It's pretty clear that population ages 0-17 is plummeting dramatically -- more than 25 percent in a decade. Using the middle range projections in the first Cornell link, enrollment is projected to be 1382 in 2019. Moving to two schools plus one school in '12-'13, using 2009 figures, that means 54 students per school in Kindergarten (same a closing one school entirely), and 120 in Grade 4 (using 2009's first graders). Two sections per school of 27 students each for Kindergarten, and X teachers for Grade 4 in one school. (How many? 5 @ 24 students per class? 4 @ 30 students per class? 6 @ 20 students per class?) Elementary enrollment is currently 47 percent of K-12, and Kindergarten is 14 percent of K-6. Fast forward to 2019, it will be 91 students in Kindergarten. Divided into 2 schools, that is 45.5 kids per school, too many for one class. So it would be 2 classes per school of 22.75 kids each. In Grade 4 in 2019, where enrollment is also currently about 14 percent of K-6 enrollment, so another 91 students. I can't imagine the thought is 3 teachers per grade with 30 students each in grades 4-6? I know that was common during the baby boom but it isn't something I see very often now. There are far too many special needs. So that means it must be 4 teachers per grade (same as closing a school?), but in one school. Again, how is this beneficial? Just because it keeps all the buildings open?

There is no sound academic argument for taking this approach instead. It obviously isn't class size, and adding in an extra early transition isn't beneficial. Personally, I see potential value in having only two elementary schools. The kids would get to know each other very early, in Kindergarten. They would go to school together always. It might help to decrease the factionalism that is, and has been pervasive.

Gathering this information wasn't difficult. It should be a no-brainer for the administrators and board. Or do they have it and are ignoring it?

I repeat, I see a future where one central campus is all that is needed. It's sad, yes. (Except for the decrease in factionalism which I predict would be the outcome, even more so with one central campus.) Whenever buildings are shuttered it is sad. Yes, I fondly remember the way the district was when I was a kid, four elementaries feeding the 7-12. (I have to add, though, that the transition to junior high wasn't easy at all.) However, delaying the inevitable by draining resources to serve the agenda of the board and a few parents is not beneficial to the district -- including, and most importantly, the students. Buildings are going to have to be shuttered, and eventually wings removed at the 7-12 as well. Quit procrastinating and start planning.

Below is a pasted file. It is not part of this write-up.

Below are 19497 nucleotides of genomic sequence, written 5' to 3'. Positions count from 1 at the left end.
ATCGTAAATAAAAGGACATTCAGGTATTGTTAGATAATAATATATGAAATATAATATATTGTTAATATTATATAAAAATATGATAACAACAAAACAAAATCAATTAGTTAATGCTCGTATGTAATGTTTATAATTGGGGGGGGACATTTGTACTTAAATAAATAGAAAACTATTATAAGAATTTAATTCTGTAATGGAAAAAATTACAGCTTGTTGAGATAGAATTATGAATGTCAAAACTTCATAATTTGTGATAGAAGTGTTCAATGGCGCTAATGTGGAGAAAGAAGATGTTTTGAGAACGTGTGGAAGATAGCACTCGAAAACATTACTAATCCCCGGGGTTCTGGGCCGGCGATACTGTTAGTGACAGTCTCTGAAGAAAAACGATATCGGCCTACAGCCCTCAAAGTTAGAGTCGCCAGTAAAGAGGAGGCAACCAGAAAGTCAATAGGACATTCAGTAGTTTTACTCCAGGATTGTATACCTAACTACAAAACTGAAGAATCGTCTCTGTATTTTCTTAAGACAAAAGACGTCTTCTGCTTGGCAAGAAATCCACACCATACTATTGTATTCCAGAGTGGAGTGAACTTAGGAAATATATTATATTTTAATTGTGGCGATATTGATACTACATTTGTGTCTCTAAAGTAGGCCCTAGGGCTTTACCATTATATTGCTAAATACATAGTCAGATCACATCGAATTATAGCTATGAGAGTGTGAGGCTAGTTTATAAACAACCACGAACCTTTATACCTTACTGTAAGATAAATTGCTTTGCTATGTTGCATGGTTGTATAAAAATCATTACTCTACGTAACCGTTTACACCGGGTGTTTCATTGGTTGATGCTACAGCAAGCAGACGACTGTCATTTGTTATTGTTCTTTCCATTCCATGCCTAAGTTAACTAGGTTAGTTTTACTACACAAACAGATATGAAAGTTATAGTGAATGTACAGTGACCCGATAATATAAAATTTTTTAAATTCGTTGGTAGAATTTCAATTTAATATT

Something I came across while browsing is this very clear and nicely done powerpoint from NYSED.

On a completely unrelated topic, today's column is great. I don't have one of these coffee makers, but I do have a Black and Decker cup at a time. I love it. About 10 years ago, Bob gave up coffee, as part of his alternative therapy for RA. He was a big coffee drinker and always made it. I have only consumed one, or (on rare occasions) at most two, cups of coffee per day so a traditional 10 cup coffee maker was useless. I didn't like microwaving day-old coffee, and I didn't like throwing it away. So I got a cup at a time. It uses any kind of coffee you want (I prefer Maxwell House) and it has a permanent filter. I love it! Well worth $10. But, the point about making multiple cups is definitely true! I have to keep an old 12 cup model that I dust off when I have guests.